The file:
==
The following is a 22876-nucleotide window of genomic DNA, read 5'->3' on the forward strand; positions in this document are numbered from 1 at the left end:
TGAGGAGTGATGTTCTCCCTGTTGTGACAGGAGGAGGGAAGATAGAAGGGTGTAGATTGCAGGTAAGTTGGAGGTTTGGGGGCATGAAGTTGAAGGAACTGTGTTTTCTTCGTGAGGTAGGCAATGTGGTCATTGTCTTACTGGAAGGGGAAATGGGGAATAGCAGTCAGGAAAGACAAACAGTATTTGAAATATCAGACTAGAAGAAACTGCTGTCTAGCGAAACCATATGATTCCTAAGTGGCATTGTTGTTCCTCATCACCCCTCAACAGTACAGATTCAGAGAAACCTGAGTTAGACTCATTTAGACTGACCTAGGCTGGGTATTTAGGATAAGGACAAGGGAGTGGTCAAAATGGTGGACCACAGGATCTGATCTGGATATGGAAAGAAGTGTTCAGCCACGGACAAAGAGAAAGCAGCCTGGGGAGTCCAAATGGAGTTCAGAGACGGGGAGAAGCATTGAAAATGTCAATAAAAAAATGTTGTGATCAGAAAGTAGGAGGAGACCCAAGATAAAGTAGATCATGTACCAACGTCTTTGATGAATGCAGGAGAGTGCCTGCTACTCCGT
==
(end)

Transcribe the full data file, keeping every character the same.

The following is a 22876-nucleotide window of genomic DNA, read 5'->3' on the forward strand; positions in this document are numbered from 1 at the left end:
TGAGGAGTGATGTTCTCCCTGTTGTGACAGGAGGAGGGAAGATAGAAGGGTGTAGATTGCAGGTAAGTTGGAGGTTTGGGGGCATGAAGTTGAAGGAACTGTGTTTTCTTCGTGAGGTAGGCAATGTGGTCATTGTCTTACTGGAAGGGGAAATGGGGAATAGCAGTCAGGAAAGACAAACAGTATTTGAAATATCAGACTAGAAGAAACTGCTGTCTAGCGAAACCATATGATTCCTAAGTGGCATTGTTGTTCCTCATCACCCCTCAACAGTACAGATTCAGAGAAACCTGAGTTAGACTCATTTAGACTGACCTAGGCTGGGTATTTAGGATAAGGACAAGGGAGTGGTCAAAATGGTGGACCACAGGATCTGATCTGGATATGGAAAGAAGTGTTCAGCCACGGACAAAGAGAAAGCAGCCTGGGGAGTCCAAATGGAGTTCAGAGACGGGGAGAAGCATTGAAAATGTCAATAAAAAAATGTTGTGATCAGAAAGTAGGAGGAGACCCAAGATAAAGTAGATCATGTACCAACGTCTTTGATGAATGCAGGAGAGTGCCTGCTACTCCGT